Aida, Royal Opera House, London

No one could accuse last year’s production of Aida at the Royal Opera House of playing it safe. Faced with an opera that has a tendency to Egyptian high camp at the best of times, the producer David McVicar went for broke – bare-breasted female dancers, a sadistic male torture scene and human carcases hanging from the ceiling. Who ever knew the ancient world looked so much like an underground New York sex club?

The cast at this first revival treat the lurid goings-on with cautious disdain. Avoiding the gloomy rear of the stage, where they might get caught up in gory bloodletting, they do what singers always do when no better idea is put in front of them. They make for the front, wave their arms up and down, and sing. Sounds like a traditional, old staging of Aida? Exactly. In one year this production has gone from shock-horror tosigh-yawn.

The overwhelming strength of this revival is its team of A-grade voices. Prime among them is Russian mezzo Olga Borodina, an Amneris more imposing, less spiteful than usual. Though no longer in the first flush of youth (the top of the voice comes with a hard edge), she sings with enough of her old magnificence to preside over the performance with regal authority.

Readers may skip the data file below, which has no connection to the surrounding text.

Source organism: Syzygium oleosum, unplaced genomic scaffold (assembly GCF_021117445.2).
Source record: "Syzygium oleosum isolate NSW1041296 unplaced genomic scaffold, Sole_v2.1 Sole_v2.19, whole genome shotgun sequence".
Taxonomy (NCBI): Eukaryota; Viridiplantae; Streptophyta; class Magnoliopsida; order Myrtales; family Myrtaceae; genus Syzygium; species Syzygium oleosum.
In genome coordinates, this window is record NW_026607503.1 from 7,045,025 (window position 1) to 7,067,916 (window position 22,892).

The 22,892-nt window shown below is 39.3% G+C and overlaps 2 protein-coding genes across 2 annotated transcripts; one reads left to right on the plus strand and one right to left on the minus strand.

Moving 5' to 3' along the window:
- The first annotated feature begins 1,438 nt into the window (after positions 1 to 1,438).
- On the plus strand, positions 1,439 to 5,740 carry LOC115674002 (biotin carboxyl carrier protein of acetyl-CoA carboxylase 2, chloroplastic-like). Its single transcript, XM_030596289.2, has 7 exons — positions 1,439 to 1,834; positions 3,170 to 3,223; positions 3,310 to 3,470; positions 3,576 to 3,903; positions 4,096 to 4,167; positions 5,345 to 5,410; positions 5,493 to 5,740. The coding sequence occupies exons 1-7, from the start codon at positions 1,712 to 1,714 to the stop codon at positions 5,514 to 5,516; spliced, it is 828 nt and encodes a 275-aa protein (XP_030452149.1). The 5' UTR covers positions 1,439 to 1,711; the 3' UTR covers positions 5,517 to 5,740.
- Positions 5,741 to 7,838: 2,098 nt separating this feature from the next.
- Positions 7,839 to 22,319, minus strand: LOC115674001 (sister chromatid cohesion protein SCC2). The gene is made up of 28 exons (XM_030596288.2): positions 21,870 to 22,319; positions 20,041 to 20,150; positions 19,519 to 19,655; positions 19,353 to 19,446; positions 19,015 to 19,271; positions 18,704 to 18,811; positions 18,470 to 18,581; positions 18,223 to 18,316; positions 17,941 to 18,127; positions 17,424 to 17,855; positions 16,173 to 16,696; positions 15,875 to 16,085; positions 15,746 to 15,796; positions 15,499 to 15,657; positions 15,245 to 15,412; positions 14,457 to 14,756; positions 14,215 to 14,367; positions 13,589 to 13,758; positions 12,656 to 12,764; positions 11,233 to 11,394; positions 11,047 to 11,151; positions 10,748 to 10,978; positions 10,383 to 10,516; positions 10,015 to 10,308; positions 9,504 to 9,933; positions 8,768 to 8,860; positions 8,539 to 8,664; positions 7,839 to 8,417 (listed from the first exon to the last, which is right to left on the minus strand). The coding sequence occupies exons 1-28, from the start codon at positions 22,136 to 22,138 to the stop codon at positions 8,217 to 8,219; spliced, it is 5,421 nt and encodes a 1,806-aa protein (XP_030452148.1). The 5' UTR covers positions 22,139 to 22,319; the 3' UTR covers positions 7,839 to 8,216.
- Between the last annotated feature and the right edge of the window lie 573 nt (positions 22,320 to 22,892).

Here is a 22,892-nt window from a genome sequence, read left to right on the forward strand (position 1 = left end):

Nor are the other singers overshadowed. Liudmyla Monastyrska, stepping late into the role of Aida, is a major talent. Pouring out a stream of strong, lyrical soprano tone, she hardly ever seems to need to stop for breath, and the only downside is her heavily accented Italian. She might as well be singing in hieroglyphics for all one can understand.

Having graduated up the Verdi ladder to the top rung of heroic tenor, Roberto Alagna makes an entirely plausible Radames.

What he lacks in romantic warmth, he makes up these days in clarion force, brandishing metallic top notes like an Egyptian bronze trumpet. There is more sturdy singing from Michael Volle’s Amonasro and Vitalij Kowaljow as an impressive, black-voiced Ramfis.

In the pit, conductor Fabio Luisi ensures strict Italian style, but the score of Aida ventures to daring extremes that his no-nonsense discipline denies. All told, this is an evening for voices pure and simple – just like Aida always used to be.

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